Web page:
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The state must reimburse a Palestinian who said more than NIS 100,000 was stolen from his Tul Karm home during a search by soldiers in 2002, the Jerusalem Magistrate's Court ruled.

The court ruled in favor of Samih Abu Bakr, who claimed Nahal brigade soldiers stole NIS 111,860 in cash from his home - NIS 60,000 in Israeli currency and $10,000 in U.S. currency. The money had been in a safe, and was connected to his business, he said.

The Justice Ministry said the ruling would be appealed. The court failed to address several matters that would absolve the army of responsibility, including the fact that the court did not rule explicitly that the soldiers had stolen the money, it said.

The theft occurred during an operation to capture an armed terrorist. The Israeli forces ordered Tul Karm residents to leave their homes, and then went inside to search. They did not find their man, however, and withdrew from the West Bank town.

When Abu Bakr went back into his house, he found the safe had been broken and the money taken. He filed a complaint with the military police. Soldiers were questioned in the case, but the file was ultimately closed.

He then petitioned the Jerusalem Magistrate's Court through the Israeli human rights organization Center for the Defense of the Individual.

The state responded that Abu Bakr had failed to prove that he had had that much money at his home, and that no one else had stolen it. The state also contended that it was not liable for theft by soldiers.

At the trial, soldiers who took part in the operation said they had seen unusually large sums of money in a closet, and therefore the commander ordered one of the soldiers to guard the cash. The soldiers adamantly denied stealing it.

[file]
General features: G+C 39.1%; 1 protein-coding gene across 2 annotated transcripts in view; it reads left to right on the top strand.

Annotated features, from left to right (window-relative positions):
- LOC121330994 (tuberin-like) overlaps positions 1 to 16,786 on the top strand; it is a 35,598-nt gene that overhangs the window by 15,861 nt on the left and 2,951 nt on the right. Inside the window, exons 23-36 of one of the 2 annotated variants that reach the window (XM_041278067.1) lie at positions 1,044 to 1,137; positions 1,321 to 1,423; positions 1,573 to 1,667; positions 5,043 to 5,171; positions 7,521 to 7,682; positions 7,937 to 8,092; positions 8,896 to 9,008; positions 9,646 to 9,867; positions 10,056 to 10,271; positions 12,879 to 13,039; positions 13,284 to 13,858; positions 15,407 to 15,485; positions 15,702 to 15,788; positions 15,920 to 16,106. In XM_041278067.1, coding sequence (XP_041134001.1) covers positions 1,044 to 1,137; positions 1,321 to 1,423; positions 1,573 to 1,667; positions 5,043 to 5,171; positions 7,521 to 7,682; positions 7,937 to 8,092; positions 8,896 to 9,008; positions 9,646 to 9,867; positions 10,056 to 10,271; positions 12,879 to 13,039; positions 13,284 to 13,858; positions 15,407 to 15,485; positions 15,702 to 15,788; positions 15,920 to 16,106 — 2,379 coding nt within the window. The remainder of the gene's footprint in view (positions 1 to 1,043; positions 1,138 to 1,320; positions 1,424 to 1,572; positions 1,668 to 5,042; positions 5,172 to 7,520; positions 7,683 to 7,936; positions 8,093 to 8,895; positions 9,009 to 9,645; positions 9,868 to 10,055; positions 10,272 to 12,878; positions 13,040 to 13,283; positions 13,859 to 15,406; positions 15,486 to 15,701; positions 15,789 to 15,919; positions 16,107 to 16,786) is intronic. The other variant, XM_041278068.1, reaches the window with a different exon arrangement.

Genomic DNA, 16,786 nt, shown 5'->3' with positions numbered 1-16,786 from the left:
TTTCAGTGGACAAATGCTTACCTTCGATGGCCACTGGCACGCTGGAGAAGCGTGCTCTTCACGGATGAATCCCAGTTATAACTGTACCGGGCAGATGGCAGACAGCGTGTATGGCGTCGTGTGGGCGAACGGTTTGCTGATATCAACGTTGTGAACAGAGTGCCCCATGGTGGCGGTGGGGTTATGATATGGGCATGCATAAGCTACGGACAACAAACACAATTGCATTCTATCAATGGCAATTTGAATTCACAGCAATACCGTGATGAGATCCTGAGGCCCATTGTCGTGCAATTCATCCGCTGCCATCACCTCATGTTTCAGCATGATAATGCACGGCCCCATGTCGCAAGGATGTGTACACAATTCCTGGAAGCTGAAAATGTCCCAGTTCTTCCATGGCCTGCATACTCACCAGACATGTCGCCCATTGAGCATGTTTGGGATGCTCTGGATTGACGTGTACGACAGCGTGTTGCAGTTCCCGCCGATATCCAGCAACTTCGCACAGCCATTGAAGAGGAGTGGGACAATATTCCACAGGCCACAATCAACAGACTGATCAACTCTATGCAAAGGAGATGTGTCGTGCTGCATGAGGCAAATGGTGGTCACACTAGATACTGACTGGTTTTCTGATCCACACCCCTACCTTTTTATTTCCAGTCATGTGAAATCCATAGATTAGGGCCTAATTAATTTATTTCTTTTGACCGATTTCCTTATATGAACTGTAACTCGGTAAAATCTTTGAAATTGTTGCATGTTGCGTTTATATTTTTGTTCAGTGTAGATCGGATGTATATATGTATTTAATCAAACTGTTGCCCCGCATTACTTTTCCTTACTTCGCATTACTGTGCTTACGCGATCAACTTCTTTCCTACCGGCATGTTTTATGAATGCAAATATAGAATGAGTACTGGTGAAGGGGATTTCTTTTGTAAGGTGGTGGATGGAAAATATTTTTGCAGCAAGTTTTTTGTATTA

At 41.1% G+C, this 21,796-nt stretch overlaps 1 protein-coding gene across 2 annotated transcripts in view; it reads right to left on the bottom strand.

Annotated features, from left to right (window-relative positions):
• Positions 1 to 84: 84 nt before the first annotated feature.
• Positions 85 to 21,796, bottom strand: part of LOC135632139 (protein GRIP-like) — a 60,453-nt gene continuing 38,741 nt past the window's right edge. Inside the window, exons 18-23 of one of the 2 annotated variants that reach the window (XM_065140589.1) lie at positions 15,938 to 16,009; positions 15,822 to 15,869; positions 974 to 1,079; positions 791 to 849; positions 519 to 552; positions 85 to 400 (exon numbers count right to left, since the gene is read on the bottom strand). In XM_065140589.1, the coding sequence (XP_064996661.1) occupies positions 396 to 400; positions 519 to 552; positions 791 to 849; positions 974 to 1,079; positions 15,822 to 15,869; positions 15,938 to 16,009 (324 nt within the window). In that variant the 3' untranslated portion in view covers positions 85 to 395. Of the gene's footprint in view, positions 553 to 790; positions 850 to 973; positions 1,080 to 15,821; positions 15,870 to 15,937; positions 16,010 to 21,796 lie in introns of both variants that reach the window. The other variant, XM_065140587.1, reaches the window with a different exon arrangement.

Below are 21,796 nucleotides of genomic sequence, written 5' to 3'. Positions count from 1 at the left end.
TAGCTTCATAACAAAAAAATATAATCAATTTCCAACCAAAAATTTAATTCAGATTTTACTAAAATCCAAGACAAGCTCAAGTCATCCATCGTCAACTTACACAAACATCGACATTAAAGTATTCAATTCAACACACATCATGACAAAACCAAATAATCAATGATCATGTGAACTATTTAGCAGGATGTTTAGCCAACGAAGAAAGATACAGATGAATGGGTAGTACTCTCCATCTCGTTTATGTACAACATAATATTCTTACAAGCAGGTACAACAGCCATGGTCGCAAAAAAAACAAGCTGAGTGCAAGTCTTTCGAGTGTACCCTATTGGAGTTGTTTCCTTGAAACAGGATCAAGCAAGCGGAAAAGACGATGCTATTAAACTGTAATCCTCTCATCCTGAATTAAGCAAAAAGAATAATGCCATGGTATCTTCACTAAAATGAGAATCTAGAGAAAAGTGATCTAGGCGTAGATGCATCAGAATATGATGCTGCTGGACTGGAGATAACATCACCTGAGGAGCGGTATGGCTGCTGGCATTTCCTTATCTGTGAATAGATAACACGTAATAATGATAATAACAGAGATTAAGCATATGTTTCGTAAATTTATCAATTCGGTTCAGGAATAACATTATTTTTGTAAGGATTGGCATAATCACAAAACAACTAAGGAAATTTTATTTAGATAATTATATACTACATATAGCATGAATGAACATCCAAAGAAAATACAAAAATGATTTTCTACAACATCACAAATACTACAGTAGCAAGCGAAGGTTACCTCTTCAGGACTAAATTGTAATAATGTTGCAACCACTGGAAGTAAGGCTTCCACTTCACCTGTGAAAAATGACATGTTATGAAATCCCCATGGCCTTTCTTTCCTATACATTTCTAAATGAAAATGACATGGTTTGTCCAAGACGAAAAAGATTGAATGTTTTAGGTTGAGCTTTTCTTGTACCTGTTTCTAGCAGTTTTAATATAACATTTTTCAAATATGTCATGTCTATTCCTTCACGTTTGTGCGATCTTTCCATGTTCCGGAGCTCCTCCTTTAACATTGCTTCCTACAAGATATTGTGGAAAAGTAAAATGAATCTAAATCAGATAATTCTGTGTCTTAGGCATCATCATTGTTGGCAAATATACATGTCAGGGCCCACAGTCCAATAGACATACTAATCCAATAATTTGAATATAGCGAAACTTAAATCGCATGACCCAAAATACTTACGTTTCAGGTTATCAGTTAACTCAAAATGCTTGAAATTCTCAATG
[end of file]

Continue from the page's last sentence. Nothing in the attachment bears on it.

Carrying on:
Magistrate's Court Judge Irit Cohen rejected all of the state's arguments and ruled that Abu Bakr's testimony was credible and supported by additional testimony, including the soldiers' testimony.

Cohen said the soldiers had given conflicting testimony, and not all the soldiers involved had been questioned by the military police or in court, which hurt the state's case.

Although she did not explicitly state that a soldier had committed theft, she did rule the money had been stolen.

"The home was under the complete and exclusive control of the soldiers after they removed [Abu Bakr] and his family. That imposes a duty upon them and the state with regard to property left at the site," Cohen wrote in her ruling. She ordered the state to reimburse Abu Bakr and also awarded legal expenses.

The Justice Ministry responded that at most, the state's liability should be limited to negligence on the part of the soldiers for not guarding the house and that the military police investigation did not conclude that the soldiers had stolen the money.